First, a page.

Admittedly, someone might take the exact same arguments when condemning the movie, but they would be missing the point (not to mention the fun). Director Woo's visuals reinforce Ethan's privileged status -- capturing him in slow motion elegance as he twists sideways on his motorcycle, riding on just one tire. He pivots, aims his gun, and fires while a car slides past him. Woo's barrage of balletic visuals reinforces the improbabilities while at the same time convinces us that Ethan is capable of doing whatever is necessary to succeed. As Ethan's superior (Anthony Hopkins) points out, "This isn't Mission: Difficult. This is Mission: Impossible."

Ethan's demi-god status is a bastardization of the Jim Phelps (Peter Graves) character from the television series. So to appreciate this movie, you must forget virtually everything you know about Mission: Impossible and just let the movie work its vicious but playful brand of magic.

Screenwriter Robert Towne (Chinatown) has concocted a script that cribs liberally from Alfred Hitchcock's Notorious. After a strain of super lethal bio-engineered influenza is stolen, Ethan must track down the ex-flame of the master criminal and convince her to infiltrate the enemy's home/fortress under the guise of love (and in return for the promise of expunging her own extensive criminal record). Ethan's superior sees nothing ethically wrong with this plan and suggests she won't be doing anything different from what millions of women do every night -- go to bed with men they don't love. But during Ethan's cat-and-mouse pursuit of the lovely Nyah Hall (Thandie Newton of Besieged and Beloved), he falls in love (just like Cary Grant did with Ingrid Bergman in Notorious), so now the prospect of pushing her into the hands of the enemy fills Ethan with anger and angst.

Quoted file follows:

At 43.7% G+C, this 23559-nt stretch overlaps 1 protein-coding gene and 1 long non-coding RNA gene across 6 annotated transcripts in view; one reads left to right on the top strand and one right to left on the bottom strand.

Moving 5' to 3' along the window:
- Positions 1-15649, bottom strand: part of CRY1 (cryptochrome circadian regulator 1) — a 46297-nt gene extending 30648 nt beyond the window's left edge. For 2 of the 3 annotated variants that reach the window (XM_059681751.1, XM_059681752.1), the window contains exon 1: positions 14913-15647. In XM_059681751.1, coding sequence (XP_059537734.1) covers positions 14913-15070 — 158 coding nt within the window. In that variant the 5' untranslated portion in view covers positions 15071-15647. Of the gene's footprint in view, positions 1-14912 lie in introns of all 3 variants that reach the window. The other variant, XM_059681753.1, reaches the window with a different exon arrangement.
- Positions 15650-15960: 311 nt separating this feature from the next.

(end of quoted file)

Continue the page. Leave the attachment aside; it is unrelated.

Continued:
Along the way, Cruise gets to reprise his rappelling act from the first movie, but now -- because everything is bigger this go-round -- he doesn't simply dangle from the ceiling of a room: he dangles from a helicopter, through a roof-top ventilation grate (which only opens for 40 seconds!), and down over 20 stories into the guts of a skyscraper. This leads to a magnificent battle sequence that goes nearly as far as The Matrix in terms of broken glass, shattered concrete walls, hails of bullets, and showers of sparks. The comparison with The Matrix is appropriate because Ethan, like Neo (Keanu Reeves), is capable of taking on entire armies and surviving. He might not be capable of dodging bullets exactly, but as Woo's slow-motion camera reveals, Ethan performs near-equal acts of strength and stamina. His work with a motorcycle, for example, could almost qualify as a circus act.

Unlike The Matrix or Notorious, this movie doesn't have much resonance. It's a relatively hollow exercise in pyrotechnics and close calls. But thanks to Woo's gloriously over-the-top visuals, Mission: Impossible 2 never ceases to produce one astonishing sequence after the next. This is John Woo's first great American action movie.

[rating: 3 of 4 stars]